On 15 September The High Court handed down its judgment on the Financial Conduct Authority’s (FCA)’s business interruption insurance test case.
The Court found in favour of the arguments advanced for policyholders by the FCA on the majority of the key issues.
Following the judgement, Christopher Woolard, Interim Chief Executive of the FCA commented, “We brought the test case in order to resolve the lack of clarity and certainty that existed for many policyholders making business interruption claims and the wider market. We are pleased that the Court has substantially found in favour of the arguments we presented on the majority of the key issues. Today’s judgment is a significant step in resolving the uncertainty being faced by policyholders. We are grateful to the court for delivering the judgment quickly and the speed with which it was reached reflects well on all parties.”
Many policyholders whose businesses were affected by the COVID-19 pandemic suffered significant losses, resulting in large numbers of claims under business interruption (BI) policies.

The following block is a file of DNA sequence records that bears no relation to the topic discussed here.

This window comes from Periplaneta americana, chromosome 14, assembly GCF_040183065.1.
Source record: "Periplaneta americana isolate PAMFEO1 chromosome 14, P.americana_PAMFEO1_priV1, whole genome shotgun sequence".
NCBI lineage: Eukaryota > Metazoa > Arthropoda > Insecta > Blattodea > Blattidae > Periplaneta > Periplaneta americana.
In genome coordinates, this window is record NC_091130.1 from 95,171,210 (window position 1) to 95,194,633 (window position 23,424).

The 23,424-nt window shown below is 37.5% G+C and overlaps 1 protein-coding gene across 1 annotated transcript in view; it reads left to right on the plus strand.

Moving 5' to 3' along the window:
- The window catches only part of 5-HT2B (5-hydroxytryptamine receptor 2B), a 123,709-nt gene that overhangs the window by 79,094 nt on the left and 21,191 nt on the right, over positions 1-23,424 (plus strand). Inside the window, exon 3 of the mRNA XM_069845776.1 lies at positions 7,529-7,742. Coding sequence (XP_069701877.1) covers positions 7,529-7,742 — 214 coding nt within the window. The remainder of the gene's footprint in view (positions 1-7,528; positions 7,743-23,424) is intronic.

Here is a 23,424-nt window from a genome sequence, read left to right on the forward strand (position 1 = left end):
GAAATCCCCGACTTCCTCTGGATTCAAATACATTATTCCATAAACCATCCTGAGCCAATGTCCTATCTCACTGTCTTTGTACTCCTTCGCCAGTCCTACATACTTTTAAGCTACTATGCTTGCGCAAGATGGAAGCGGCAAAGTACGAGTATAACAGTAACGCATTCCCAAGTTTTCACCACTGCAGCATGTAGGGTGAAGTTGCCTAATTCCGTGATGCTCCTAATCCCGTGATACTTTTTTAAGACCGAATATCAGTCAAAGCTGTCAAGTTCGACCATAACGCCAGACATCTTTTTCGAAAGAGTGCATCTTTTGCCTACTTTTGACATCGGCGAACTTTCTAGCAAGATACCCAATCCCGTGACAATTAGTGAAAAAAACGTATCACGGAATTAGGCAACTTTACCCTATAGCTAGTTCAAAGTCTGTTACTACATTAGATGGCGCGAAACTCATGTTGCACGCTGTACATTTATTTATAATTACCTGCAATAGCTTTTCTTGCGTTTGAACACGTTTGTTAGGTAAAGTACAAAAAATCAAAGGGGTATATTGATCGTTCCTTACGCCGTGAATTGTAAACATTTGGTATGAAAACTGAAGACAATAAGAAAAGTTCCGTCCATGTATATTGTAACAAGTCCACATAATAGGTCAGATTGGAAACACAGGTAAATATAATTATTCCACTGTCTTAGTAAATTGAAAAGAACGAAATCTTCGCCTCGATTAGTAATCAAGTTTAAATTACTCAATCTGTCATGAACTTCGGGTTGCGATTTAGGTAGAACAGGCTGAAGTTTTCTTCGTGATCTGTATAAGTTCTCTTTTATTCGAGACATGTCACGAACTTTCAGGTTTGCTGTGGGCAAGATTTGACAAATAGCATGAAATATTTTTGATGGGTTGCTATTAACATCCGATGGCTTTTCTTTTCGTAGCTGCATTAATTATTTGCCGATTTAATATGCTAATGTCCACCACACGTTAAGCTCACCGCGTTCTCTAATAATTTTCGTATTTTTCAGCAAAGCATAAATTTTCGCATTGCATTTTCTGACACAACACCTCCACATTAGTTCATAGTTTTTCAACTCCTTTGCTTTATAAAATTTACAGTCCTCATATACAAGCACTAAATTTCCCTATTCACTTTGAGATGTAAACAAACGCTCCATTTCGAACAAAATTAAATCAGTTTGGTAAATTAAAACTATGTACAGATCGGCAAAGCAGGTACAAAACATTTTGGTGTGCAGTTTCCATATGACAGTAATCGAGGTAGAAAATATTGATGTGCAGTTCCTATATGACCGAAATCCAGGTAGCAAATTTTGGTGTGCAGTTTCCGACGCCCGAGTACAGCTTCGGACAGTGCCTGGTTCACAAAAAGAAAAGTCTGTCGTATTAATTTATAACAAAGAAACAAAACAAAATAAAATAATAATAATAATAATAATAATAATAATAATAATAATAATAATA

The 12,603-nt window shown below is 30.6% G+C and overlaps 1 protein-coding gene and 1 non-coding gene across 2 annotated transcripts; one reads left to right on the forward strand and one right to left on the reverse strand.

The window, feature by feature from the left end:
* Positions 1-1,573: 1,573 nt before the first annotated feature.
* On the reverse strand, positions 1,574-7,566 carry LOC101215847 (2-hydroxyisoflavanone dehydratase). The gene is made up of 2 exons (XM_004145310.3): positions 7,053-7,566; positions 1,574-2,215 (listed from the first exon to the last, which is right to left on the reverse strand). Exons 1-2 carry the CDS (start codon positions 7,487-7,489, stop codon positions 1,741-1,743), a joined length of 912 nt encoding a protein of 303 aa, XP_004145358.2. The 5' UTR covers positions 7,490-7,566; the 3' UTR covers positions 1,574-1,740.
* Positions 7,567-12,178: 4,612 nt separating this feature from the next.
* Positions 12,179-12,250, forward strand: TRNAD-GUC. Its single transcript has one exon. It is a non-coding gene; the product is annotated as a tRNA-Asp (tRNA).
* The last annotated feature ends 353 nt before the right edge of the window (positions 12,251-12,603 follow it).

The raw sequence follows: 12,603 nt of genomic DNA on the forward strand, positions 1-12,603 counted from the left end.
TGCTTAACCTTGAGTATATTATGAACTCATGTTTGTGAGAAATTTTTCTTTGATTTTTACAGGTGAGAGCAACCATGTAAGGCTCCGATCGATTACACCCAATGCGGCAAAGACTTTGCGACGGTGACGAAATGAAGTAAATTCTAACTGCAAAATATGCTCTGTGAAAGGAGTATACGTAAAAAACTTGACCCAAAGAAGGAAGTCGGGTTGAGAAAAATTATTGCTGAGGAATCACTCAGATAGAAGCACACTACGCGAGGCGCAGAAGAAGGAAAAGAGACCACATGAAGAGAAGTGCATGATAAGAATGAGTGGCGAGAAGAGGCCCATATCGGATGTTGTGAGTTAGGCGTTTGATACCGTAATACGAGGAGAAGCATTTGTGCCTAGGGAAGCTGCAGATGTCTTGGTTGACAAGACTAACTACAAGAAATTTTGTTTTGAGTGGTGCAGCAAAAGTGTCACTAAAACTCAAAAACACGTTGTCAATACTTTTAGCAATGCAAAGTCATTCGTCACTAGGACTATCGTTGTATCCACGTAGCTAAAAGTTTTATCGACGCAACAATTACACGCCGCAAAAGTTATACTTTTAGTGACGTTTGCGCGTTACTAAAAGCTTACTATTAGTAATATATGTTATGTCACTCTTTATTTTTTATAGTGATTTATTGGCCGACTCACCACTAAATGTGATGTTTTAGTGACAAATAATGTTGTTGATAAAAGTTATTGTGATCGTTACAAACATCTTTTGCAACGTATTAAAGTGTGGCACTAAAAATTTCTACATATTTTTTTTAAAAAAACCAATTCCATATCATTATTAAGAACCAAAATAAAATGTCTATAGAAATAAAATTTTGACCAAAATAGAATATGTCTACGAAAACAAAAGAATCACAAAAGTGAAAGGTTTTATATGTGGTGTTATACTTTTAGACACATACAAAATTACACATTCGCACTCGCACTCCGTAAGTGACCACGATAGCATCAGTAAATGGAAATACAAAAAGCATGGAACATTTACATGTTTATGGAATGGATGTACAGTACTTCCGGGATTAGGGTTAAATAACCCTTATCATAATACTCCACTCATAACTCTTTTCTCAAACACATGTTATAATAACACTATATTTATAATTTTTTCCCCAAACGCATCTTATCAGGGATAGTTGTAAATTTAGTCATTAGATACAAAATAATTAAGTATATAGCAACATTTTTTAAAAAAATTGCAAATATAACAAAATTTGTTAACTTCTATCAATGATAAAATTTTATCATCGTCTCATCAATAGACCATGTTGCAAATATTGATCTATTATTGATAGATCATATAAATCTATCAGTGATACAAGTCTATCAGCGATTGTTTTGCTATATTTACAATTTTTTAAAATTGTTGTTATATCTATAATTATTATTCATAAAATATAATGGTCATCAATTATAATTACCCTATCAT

Most SME policies are focussed on property damage and only have basic cover for BI as a consequence of property damage. But some policies also cover for BI from other causes, in particular infectious or notifiable diseases (‘disease clauses’) and non-damage denial of access and public authority closures or restrictions (‘denial of access clauses’). In some cases, insurers have accepted liability under these policies. In other cases, insurers have disputed liability while policyholders considered that it existed, leading to widespread concern about the lack of clarity and certainty.
The FCA’s aim in bringing the test case was to urgently clarify key issues of contractual uncertainty for as many policyholders and insurers as possible. The FCA did this by selecting a representative sample of policy wordings issued by eight insurers. The FCA’s role was to put forward policyholders’ arguments to their best advantage in the public interest. 370,000 policyholders were identified as holding policies that may be affected by the outcome of the test case.
The judgment is complex, running to over 150 pages and deals with many issues. The FCA’s legal team at Herbert Smith Freehills have published a summary on their website, which may be referred to for further detail.